on behalf of the unborn child, the same was extinguished by its pre-natal death, since no transmission to anyone can take
place from on that lacked juridical personality (or juridical capacity as distinguished from capacity to act). It is no answer to
invoke the provisional personality of a conceived child (conceptus pro nato habetur) under Article 40 of the Civil Code,
because that same article expressly limits such provisional personality by imposing the condition that the child should be
subsequently born alive: "provided it be born later with the condition specified in the following article". In the present case,
there is no dispute that the child was dead when separated from its mother's womb.
The prevailing American jurisprudence is to the same effect; and it is generally held that recovery cannot had for the death of
an unborn child.
This is not to say that the parents are not entitled to collect any damages at all. But such damages must be those inflicted
directly upon them, as distinguished from the injury or violation of the rights of the deceased, his right to life and physical
integrity. Because the parents cannot expect either help, support or services from an unborn child, they would normally be
limited to moral damages for the illegal arrest of the normal development of the spes hominis that was the foetus, i.e., on
account of distress and anguish attendant to its loss, and the disappointment of their parental expectations (Civ. Code Art.
2217), as well as to exemplary damages, if the circumstances should warrant them (Art. 2230). But in the case before us,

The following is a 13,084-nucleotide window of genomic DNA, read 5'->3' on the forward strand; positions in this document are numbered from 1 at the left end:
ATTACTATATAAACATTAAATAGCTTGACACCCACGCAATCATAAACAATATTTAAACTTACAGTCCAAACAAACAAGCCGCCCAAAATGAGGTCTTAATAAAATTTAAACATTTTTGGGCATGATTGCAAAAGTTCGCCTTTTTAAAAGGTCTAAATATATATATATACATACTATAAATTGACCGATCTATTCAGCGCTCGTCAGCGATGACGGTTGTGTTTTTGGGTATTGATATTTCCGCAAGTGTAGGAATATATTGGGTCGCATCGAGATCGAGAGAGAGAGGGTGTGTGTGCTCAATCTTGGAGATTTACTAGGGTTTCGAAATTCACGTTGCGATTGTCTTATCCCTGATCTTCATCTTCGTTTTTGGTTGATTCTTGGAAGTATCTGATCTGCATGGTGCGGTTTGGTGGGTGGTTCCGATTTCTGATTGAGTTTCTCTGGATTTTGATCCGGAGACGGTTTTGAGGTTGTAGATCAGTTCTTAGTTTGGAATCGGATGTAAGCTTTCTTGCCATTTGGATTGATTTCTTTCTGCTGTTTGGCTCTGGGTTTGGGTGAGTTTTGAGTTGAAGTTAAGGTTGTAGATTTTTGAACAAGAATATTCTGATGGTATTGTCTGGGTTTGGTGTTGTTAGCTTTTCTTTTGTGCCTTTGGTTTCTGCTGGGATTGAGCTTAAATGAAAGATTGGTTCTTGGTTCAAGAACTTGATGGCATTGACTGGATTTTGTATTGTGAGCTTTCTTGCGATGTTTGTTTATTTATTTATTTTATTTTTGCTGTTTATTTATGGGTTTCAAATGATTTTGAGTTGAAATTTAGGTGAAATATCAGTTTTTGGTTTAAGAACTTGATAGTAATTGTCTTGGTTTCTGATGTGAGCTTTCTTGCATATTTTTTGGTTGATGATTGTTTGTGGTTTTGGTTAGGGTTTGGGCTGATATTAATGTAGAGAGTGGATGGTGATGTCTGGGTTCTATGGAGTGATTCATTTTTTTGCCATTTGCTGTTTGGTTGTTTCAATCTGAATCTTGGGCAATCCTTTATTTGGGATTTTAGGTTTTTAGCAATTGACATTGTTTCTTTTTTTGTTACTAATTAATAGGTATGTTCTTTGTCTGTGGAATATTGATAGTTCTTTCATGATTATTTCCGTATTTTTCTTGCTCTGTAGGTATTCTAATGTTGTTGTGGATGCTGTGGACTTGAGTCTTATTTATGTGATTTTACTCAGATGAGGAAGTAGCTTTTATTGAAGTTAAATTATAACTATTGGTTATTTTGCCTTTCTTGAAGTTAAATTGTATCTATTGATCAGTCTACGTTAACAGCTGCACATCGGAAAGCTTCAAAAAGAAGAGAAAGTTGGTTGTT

both the trial court and the Court of Appeals have not found any basis for an award of moral damages, evidently because the
appellee's indifference to the previous abortions of his wife, also caused by the appellant herein, clearly indicates that he was
unconcerned with the frustration of his parental hopes and affections. The lower court expressly found, and the majority
opinion of the Court of Appeals did not contradict it, that the appellee was aware of the second abortion; and the probabilities
are that he was likewise aware of the first. Yet despite the suspicious repetition of the event, he appeared to have taken no
steps to investigate or pinpoint the causes thereof, and secure the punishment of the responsible practitioner. Even after
learning of the third abortion, the appellee does not seem to have taken interest in the administrative and criminal cases
against the appellant. His only concern appears to have been directed at obtaining from the doctor a large money payment,
since he sued for P50,000.00 damages and P3,000.00 attorney's fees, an "indemnity" claim that, under the circumstances of
record, was clearly exaggerated.
The dissenting Justices of the Court of Appeals have aptly remarked that:
It seems to us that the normal reaction of a husband who righteously feels outraged by the abortion which his wife
has deliberately sought at the hands of a physician would be highminded rather than mercenary; and that his primary
concern would be to see to it that the medical profession was purged of an unworthy member rather than turn his
wife's indiscretion to personal profit, and with that idea in mind to press either the administrative or the criminal cases
he had filed, or both, instead of abandoning them in favor of a civil action for damages of which not only he, but also
his wife, would be the beneficiaries.
It is unquestionable that the appellant's act in provoking the abortion of appellee's wife, without medical necessity to warrant
it, was a criminal and morally reprehensible act, that cannot be too severely condemned; and the consent of the woman or
that of her husband does not excuse it. But the immorality or illegality of the act does not justify an award of damage that,
under the circumstances on record, have no factual or legal basis.

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The decision appealed from is reversed, and the complaint ordered dismissed. Without costs.
Let a copy of this decision be furnished to the Department of Justice and the Board of Medical Examiners for their information
and such investigation and action against the appellee Antonio Geluz as the facts may warrant.